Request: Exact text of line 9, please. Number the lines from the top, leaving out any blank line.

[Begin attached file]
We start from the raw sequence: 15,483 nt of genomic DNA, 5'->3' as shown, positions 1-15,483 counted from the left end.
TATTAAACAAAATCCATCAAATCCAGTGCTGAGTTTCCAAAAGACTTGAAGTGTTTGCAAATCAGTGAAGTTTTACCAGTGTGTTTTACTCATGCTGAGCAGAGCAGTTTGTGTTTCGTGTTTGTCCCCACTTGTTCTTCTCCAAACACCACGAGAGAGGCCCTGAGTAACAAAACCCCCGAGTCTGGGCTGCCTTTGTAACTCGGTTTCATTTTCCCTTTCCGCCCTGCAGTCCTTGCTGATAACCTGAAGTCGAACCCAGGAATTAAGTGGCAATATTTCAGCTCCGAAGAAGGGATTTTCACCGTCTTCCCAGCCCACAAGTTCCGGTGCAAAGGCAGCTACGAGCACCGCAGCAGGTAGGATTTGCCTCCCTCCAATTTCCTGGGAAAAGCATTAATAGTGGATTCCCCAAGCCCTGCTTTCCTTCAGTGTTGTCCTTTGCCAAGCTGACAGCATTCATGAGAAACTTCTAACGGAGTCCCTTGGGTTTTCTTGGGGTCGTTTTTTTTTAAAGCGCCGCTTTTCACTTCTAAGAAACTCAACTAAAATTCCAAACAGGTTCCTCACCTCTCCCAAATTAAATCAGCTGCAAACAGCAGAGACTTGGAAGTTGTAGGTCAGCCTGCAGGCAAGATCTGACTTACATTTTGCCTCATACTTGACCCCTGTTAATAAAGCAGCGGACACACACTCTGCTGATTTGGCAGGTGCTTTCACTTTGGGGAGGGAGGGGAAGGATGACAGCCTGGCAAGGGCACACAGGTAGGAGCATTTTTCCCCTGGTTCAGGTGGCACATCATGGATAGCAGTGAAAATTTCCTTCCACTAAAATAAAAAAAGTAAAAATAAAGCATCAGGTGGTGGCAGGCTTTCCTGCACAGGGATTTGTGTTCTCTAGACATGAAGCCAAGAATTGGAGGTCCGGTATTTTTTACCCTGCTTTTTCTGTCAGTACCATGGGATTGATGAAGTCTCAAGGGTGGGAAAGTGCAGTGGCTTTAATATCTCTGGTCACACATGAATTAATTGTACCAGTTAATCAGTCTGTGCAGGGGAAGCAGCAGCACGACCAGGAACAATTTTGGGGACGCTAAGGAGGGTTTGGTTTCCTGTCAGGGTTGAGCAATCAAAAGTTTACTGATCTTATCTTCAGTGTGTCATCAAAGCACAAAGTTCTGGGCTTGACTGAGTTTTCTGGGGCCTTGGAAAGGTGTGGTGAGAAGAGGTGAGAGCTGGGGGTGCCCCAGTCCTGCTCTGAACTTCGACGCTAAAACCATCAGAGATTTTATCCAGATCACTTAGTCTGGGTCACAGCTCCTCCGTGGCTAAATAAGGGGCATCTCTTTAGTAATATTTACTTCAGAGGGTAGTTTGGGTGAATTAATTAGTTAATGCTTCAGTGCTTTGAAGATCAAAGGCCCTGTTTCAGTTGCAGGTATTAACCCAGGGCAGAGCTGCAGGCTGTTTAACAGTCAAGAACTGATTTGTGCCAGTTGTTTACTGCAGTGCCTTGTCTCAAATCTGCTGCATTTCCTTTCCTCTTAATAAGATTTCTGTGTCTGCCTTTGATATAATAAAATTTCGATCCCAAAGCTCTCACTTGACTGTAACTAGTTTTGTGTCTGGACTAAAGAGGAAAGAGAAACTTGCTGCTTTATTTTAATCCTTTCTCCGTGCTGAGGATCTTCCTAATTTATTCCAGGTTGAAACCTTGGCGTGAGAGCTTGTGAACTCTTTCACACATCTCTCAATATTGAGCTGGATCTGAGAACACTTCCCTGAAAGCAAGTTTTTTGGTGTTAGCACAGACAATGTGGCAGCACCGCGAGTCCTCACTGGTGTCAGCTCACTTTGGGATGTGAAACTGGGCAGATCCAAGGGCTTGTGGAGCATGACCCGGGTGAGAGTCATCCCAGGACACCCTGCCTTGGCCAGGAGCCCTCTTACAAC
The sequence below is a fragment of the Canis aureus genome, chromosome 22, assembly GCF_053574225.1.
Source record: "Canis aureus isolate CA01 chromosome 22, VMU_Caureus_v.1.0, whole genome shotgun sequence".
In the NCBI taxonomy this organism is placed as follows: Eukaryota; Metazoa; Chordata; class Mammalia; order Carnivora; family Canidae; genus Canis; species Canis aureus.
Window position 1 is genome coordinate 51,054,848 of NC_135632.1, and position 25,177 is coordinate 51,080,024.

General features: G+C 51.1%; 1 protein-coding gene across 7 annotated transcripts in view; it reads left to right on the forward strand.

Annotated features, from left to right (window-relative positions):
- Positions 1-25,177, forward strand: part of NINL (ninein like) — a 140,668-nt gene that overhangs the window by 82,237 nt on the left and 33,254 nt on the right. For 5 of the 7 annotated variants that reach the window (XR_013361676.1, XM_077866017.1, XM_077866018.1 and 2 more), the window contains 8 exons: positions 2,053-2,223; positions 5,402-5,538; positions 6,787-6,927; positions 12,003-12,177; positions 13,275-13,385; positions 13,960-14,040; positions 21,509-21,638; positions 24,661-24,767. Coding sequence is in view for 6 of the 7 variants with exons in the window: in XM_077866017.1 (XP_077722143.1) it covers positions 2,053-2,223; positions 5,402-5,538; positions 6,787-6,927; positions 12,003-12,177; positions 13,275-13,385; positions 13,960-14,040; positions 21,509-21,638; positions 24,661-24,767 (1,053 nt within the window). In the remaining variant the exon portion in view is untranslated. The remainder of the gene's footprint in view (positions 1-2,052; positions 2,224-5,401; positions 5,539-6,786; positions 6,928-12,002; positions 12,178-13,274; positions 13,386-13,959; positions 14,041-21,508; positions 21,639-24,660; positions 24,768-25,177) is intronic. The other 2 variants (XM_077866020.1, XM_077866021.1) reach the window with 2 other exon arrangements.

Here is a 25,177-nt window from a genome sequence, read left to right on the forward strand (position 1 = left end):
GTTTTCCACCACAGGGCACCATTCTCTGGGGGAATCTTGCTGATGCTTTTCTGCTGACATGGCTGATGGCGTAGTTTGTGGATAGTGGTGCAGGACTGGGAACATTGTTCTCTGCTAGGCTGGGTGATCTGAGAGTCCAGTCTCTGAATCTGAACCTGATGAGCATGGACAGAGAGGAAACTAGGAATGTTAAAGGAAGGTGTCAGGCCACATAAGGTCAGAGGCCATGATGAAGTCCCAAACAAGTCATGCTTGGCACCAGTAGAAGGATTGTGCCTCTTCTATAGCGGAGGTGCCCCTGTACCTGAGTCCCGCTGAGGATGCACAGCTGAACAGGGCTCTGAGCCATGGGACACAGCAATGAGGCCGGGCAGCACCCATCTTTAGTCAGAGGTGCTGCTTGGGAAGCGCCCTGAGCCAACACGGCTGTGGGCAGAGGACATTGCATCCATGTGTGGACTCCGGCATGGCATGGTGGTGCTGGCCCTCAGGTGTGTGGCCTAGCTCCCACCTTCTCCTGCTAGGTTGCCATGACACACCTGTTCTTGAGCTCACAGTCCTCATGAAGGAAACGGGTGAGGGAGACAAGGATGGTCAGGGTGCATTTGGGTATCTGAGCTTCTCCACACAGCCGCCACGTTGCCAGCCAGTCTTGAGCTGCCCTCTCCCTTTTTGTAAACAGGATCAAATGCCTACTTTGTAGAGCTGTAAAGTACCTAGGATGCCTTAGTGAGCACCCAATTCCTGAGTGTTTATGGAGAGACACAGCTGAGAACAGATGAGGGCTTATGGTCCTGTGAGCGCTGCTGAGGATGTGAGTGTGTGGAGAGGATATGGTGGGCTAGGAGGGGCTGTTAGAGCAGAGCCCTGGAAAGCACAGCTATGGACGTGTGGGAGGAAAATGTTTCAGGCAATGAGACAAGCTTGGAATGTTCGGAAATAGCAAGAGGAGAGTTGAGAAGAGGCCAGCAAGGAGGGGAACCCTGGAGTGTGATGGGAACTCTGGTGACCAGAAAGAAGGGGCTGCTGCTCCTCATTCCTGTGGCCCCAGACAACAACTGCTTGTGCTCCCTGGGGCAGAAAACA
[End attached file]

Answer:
- Positions 1-25,177, forward strand: part of NINL (ninein like) — a 140,668-nt gene that overhangs the window by 82,237 nt on the left and 33,254 nt on the right. For 5 of the 7 annotated variants that reach the window (XR_013361676.1, XM_077866017.1, XM_077866018.1 and 2 more), the window contains 8 exons: positions 2,053-2,223; positions 5,402-5,538; positions 6,787-6,927; positions 12,003-12,177; positions 13,275-13,385; positions 13,960-14,040; positions 21,509-21,638; positions 24,661-24,767. Coding sequence is in view for 6 of the 7 variants with exons in the window: in XM_077866017.1 (XP_077722143.1) it covers positions 2,053-2,223; positions 5,402-5,538; positions 6,787-6,927; positions 12,003-12,177; positions 13,275-13,385; positions 13,960-14,040; positions 21,509-21,638; positions 24,661-24,767 (1,053 nt within the window). In the remaining variant the exon portion in view is untranslated. The remainder of the gene's footprint in view (positions 1-2,052; positions 2,224-5,401; positions 5,539-6,786; positions 6,928-12,002; positions 12,178-13,274; positions 13,386-13,959; positions 14,041-21,508; positions 21,639-24,660; positions 24,768-25,177) is intronic. The other 2 variants (XM_077866020.1, XM_077866021.1) reach the window with 2 other exon arrangements.